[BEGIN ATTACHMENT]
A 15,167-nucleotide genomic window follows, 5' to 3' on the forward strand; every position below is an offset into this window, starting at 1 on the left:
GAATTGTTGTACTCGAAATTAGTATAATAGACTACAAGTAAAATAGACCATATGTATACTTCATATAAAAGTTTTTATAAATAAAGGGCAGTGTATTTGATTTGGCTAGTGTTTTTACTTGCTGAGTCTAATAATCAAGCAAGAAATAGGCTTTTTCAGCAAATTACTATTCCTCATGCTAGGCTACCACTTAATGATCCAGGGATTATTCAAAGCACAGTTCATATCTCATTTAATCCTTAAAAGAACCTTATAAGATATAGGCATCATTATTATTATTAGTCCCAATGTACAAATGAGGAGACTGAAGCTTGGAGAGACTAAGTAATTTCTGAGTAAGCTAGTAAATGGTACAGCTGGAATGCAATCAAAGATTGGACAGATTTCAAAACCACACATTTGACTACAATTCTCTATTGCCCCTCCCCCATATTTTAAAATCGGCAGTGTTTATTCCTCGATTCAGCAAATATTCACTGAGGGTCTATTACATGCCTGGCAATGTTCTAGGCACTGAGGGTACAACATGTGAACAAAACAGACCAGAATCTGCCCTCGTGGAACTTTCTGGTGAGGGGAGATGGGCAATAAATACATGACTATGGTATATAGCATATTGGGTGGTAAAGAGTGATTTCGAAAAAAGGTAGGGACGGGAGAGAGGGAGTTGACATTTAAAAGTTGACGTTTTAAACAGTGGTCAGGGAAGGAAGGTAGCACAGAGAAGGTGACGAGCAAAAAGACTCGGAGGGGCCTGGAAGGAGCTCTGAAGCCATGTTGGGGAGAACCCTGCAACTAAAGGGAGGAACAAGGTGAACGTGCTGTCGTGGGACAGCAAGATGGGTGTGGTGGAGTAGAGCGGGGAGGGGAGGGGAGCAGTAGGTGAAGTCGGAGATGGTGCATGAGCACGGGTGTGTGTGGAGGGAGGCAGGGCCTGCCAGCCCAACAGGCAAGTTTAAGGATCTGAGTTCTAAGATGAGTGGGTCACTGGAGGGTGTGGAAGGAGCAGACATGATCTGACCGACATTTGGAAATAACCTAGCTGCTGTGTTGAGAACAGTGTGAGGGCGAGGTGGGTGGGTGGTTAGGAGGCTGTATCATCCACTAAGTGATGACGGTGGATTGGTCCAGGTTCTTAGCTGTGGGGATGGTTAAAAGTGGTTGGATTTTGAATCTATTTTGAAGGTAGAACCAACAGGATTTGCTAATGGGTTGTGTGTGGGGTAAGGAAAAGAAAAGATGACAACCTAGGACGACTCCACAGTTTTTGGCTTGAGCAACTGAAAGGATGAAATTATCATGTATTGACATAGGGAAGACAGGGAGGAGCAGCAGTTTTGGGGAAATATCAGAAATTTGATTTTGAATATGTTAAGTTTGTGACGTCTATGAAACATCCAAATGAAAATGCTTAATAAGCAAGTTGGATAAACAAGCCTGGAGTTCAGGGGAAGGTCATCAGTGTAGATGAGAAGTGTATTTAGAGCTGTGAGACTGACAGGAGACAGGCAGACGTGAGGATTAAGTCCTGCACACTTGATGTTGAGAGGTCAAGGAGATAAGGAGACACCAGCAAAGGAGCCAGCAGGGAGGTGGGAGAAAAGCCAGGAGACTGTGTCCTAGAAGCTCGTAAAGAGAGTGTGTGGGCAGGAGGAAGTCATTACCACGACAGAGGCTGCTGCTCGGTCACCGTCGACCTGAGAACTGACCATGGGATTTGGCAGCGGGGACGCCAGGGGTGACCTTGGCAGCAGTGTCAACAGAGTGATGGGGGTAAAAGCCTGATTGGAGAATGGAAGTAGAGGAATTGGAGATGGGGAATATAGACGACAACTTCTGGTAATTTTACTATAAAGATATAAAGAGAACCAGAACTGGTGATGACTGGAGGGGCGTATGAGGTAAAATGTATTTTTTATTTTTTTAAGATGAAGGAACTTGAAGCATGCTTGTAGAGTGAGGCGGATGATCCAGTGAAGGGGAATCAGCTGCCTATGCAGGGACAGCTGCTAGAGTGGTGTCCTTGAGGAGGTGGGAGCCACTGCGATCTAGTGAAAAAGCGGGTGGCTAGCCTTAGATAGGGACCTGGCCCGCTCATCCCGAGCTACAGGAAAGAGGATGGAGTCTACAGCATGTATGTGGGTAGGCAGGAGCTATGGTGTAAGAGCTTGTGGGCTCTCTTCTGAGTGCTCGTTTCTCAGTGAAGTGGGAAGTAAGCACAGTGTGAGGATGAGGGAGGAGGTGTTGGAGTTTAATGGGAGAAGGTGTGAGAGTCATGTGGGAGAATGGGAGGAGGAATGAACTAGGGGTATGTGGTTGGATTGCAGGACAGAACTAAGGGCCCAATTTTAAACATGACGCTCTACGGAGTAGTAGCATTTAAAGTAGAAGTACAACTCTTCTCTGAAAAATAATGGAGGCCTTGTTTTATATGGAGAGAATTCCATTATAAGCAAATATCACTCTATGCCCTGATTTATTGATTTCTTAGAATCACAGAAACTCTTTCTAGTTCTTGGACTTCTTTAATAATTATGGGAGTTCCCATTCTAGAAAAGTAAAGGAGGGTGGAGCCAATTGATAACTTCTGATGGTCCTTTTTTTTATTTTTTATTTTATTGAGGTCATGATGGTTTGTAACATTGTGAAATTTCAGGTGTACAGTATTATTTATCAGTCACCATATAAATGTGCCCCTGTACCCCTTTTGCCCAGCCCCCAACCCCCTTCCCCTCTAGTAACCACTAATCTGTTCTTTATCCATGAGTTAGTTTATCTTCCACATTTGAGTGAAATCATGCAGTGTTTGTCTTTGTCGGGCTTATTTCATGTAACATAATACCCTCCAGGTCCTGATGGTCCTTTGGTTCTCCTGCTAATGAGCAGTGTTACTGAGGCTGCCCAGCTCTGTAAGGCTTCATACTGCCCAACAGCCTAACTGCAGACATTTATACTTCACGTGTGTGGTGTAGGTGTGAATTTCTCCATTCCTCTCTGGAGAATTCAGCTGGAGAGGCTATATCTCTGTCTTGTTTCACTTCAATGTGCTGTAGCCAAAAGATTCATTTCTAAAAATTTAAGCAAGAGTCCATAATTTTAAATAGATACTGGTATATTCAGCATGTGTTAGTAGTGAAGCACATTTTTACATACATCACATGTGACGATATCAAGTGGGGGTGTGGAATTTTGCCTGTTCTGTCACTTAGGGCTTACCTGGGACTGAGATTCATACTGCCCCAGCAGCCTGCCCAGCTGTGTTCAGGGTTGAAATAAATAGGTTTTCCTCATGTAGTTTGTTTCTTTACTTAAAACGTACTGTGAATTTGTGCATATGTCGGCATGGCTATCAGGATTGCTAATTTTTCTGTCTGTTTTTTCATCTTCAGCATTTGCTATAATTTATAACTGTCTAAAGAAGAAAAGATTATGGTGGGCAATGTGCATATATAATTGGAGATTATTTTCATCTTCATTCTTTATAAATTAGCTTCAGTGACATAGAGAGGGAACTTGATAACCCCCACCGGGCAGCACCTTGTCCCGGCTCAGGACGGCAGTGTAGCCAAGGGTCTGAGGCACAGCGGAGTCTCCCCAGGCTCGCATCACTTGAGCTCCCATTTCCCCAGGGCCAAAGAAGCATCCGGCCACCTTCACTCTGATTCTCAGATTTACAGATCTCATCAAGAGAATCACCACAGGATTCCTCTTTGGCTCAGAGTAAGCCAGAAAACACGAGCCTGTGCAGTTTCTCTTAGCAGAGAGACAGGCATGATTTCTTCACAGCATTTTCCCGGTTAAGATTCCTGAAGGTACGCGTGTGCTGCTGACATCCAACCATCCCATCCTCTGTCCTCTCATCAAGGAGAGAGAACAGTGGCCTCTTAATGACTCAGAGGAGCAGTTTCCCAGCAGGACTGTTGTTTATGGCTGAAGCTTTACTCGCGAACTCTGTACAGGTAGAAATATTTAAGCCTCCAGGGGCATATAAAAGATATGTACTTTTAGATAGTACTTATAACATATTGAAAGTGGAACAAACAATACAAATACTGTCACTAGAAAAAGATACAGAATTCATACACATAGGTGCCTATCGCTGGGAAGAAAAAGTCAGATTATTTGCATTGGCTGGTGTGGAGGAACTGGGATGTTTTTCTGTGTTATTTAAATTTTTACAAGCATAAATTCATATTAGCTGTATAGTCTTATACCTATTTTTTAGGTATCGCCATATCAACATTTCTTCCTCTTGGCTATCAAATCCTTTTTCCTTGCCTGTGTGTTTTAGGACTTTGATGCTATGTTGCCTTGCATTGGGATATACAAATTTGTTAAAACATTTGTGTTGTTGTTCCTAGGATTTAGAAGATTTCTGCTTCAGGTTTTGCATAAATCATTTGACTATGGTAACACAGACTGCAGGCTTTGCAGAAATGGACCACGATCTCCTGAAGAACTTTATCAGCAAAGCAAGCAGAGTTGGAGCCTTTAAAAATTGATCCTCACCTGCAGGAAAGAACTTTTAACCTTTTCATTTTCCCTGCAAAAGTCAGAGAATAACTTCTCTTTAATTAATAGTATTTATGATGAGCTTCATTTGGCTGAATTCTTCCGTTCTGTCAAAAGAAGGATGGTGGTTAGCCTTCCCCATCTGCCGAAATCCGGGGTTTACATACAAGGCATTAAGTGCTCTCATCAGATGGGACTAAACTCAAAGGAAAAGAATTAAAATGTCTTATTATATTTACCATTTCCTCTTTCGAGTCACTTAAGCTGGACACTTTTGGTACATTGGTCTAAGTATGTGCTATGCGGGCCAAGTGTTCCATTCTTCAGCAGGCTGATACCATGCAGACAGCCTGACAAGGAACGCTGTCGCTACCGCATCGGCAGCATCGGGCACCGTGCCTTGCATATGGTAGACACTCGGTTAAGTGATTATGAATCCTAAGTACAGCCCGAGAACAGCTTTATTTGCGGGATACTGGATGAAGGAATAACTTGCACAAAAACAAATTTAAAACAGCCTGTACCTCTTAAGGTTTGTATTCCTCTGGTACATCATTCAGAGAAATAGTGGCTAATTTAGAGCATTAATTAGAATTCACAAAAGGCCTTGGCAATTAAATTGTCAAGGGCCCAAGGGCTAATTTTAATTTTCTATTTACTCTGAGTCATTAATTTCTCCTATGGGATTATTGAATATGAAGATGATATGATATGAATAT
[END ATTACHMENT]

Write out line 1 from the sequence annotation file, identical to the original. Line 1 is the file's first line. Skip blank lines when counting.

A 15,167-nucleotide genomic window follows, 5' to 3' on the forward strand; every position below is an offset into this window, starting at 1 on the left: